In their penultimate session before leaving office, outgoing lawmakers in Costa Rica’s Legislative Assembly passed a bill that if signed into law would ban dog fighting.
“We are very pleased that this slipped right under the wire,” Cynthia Dent, the regional director for the Humane Society International-Latin America, told The Tico Times.
The Humane Society began work on a draft bill two years ago in hopes of easing the enforcement of dog fighting in court. While dog fighting is already illegal, it relies on animal cruelty legislation to pursue a lawsuit in court.
Under the current laws, dog fight organizers usually have their dogs confiscated if caught, but recieve no other punishment. Just last month, a court imposed a $200 fine on a man found guilty of hosting dog fights on his property. This was the first-ever fine levied against a defendant in a criminal case for dog fighting in Costa Rica.
The new bill would not only clarify dog fighting as a criminal offense, but also impose stricter fines and penalties of up to three years in prison for people caught in the act of fighting dogs.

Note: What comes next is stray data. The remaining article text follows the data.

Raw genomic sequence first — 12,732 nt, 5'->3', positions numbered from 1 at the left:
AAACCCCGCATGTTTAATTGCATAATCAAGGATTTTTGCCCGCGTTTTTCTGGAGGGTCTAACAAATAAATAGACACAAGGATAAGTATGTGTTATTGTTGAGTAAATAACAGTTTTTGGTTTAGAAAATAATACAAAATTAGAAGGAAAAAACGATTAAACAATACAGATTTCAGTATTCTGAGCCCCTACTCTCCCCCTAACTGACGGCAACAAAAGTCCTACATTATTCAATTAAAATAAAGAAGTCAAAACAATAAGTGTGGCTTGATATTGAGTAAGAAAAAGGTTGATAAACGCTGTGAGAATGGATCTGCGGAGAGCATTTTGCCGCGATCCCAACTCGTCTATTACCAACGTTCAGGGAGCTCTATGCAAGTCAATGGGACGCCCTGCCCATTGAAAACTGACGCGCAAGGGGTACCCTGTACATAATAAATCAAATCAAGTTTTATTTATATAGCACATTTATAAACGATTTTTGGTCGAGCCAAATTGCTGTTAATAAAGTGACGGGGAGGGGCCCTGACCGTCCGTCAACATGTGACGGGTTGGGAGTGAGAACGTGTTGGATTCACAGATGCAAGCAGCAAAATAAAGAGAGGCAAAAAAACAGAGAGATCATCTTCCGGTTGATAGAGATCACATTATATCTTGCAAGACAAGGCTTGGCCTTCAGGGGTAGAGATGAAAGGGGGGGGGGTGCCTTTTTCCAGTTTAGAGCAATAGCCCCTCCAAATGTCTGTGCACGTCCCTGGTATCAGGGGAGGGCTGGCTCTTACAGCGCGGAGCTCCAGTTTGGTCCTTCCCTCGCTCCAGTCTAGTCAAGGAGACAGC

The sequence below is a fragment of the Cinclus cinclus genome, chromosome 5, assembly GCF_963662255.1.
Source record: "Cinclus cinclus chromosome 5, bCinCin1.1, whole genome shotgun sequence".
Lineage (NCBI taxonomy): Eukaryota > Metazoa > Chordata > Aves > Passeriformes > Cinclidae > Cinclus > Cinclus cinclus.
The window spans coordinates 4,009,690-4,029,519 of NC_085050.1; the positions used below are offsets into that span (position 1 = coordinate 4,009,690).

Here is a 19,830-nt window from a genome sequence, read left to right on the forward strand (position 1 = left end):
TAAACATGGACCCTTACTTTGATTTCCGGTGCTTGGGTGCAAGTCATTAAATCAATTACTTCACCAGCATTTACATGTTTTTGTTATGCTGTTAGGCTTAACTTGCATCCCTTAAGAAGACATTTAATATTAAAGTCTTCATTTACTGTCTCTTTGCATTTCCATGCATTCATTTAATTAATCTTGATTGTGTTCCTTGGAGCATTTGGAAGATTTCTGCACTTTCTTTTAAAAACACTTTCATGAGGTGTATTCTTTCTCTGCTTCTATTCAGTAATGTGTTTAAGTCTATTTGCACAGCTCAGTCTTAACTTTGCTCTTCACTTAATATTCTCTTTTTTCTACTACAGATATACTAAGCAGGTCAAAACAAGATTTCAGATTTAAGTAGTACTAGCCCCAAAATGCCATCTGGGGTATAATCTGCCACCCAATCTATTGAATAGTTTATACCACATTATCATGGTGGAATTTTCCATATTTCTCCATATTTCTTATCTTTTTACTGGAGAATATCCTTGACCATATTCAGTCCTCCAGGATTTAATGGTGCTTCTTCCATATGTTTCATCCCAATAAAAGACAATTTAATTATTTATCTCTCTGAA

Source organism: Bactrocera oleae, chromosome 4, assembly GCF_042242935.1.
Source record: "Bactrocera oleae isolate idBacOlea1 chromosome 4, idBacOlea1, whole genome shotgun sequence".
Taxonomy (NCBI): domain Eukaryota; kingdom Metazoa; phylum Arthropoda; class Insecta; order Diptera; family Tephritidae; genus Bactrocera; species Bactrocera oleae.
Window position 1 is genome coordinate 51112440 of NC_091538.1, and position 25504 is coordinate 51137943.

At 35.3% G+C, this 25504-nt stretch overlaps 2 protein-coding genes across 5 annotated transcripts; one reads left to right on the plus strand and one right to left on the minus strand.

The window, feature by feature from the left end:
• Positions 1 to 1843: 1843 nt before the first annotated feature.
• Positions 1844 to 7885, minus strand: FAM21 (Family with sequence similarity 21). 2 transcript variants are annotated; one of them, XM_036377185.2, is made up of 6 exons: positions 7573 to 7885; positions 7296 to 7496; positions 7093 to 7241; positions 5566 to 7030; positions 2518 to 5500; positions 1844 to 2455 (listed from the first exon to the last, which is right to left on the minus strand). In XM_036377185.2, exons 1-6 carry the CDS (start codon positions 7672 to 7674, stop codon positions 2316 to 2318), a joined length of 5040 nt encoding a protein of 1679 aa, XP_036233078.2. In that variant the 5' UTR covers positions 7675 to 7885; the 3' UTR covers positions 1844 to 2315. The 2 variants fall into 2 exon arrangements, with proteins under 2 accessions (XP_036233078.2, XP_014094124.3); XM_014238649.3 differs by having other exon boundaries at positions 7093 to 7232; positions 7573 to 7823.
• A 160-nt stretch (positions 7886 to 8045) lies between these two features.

Along with banning dog fighting outright, the bill would ban any event that could cause aggression, abuse or injury to dogs. Another proponent of the bill, Costa Rica’s American Stafford Association, helped introduce wording that specifically bans competitions where dogs pull heavy weights, and “pole jumping,” where canines are encouraged to leap and hang on to a piece of meat dangling from a pole for several minutes.
“It’s a sport that is utilized to train dogs to fight,” said Héctor Valverde with the American Stafford Association. “It entices dogs and makes them nervous and jumpy. It can cause joint problems.”
Though not many of these competitions have been known to happen in Costa Rica, a large public event that featured both weight pulling and pole jumping was held last year in Sabana Park.
Along with beefing up dog fighting legislation, the bill would also create an offenders list of dog fight organizers. These offenders would be required to register with Costa Rica’s Animal Health Service (SENASA), making it more difficult for them to buy aggressive dogs.
The bill could be signed into law by current president Laura Chinchilla at any time, but if she fails to sign it before she leaves office on May 8, it will pass to her succesor, Luís Guillermo Solís.
Solís was an avid supporter of animal welfare during his campaign, including ending animal cruelty as part of his platform and mentioning it in his acceptance speech. His party, the Citizen Action Party, sponsored the bill.
“We are definitely expecting improvements [with Solís],” Dent said. “We are very excited and hope we can continue working as closely as we have with the government.”